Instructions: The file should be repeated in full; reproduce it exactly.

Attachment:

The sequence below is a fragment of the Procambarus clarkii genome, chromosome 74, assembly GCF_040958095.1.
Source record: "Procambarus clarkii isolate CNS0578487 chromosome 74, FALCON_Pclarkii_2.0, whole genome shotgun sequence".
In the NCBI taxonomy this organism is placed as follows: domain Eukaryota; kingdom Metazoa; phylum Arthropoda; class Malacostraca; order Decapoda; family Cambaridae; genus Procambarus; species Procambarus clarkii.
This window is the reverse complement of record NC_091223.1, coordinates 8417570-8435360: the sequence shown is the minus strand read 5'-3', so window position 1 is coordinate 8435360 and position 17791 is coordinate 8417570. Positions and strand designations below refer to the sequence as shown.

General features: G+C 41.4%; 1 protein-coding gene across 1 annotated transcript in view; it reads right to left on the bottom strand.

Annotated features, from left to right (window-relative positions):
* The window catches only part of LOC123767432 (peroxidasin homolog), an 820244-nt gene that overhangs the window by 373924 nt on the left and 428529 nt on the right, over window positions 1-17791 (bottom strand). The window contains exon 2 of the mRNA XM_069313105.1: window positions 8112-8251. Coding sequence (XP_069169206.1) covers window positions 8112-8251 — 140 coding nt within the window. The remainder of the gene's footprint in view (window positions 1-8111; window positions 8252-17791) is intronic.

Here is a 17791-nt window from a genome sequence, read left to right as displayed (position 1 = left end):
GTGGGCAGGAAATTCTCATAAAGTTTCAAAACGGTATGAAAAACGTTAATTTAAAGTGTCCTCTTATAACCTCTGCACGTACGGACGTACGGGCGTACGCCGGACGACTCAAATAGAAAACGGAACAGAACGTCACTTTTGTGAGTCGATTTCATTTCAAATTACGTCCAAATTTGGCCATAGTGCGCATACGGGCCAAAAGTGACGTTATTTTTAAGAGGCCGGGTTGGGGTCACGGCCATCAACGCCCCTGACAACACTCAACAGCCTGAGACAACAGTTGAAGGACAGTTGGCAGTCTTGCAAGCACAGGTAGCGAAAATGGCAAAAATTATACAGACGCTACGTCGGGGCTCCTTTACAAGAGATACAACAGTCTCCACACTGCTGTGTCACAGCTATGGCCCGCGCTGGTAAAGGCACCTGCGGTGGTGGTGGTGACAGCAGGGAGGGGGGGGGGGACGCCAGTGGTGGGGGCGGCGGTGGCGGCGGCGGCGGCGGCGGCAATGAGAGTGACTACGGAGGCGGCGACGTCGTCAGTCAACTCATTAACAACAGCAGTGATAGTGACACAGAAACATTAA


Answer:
The sequence below is a fragment of the Procambarus clarkii genome, chromosome 74, assembly GCF_040958095.1.
Source record: "Procambarus clarkii isolate CNS0578487 chromosome 74, FALCON_Pclarkii_2.0, whole genome shotgun sequence".
In the NCBI taxonomy this organism is placed as follows: domain Eukaryota; kingdom Metazoa; phylum Arthropoda; class Malacostraca; order Decapoda; family Cambaridae; genus Procambarus; species Procambarus clarkii.
This window is the reverse complement of record NC_091223.1, coordinates 8417570-8435360: the sequence shown is the minus strand read 5'-3', so window position 1 is coordinate 8435360 and position 17791 is coordinate 8417570. Positions and strand designations below refer to the sequence as shown.

General features: G+C 41.4%; 1 protein-coding gene across 1 annotated transcript in view; it reads right to left on the bottom strand.

Annotated features, from left to right (window-relative positions):
* The window catches only part of LOC123767432 (peroxidasin homolog), an 820244-nt gene that overhangs the window by 373924 nt on the left and 428529 nt on the right, over window positions 1-17791 (bottom strand). The window contains exon 2 of the mRNA XM_069313105.1: window positions 8112-8251. Coding sequence (XP_069169206.1) covers window positions 8112-8251 — 140 coding nt within the window. The remainder of the gene's footprint in view (window positions 1-8111; window positions 8252-17791) is intronic.

Here is a 17791-nt window from a genome sequence, read left to right as displayed (position 1 = left end):
GTGGGCAGGAAATTCTCATAAAGTTTCAAAACGGTATGAAAAACGTTAATTTAAAGTGTCCTCTTATAACCTCTGCACGTACGGACGTACGGGCGTACGCCGGACGACTCAAATAGAAAACGGAACAGAACGTCACTTTTGTGAGTCGATTTCATTTCAAATTACGTCCAAATTTGGCCATAGTGCGCATACGGGCCAAAAGTGACGTTATTTTTAAGAGGCCGGGTTGGGGTCACGGCCATCAACGCCCCTGACAACACTCAACAGCCTGAGACAACAGTTGAAGGACAGTTGGCAGTCTTGCAAGCACAGGTAGCGAAAATGGCAAAAATTATACAGACGCTACGTCGGGGCTCCTTTACAAGAGATACAACAGTCTCCACACTGCTGTGTCACAGCTATGGCCCGCGCTGGTAAAGGCACCTGCGGTGGTGGTGGTGACAGCAGGGAGGGGGGGGGGGACGCCAGTGGTGGGGGCGGCGGTGGCGGCGGCGGCGGCGGCGGCAATGAGAGTGACTACGGAGGCGGCGACGTCGTCAGTCAACTCATTAACAACAGCAGTGATAGTGACACAGAAACATTAA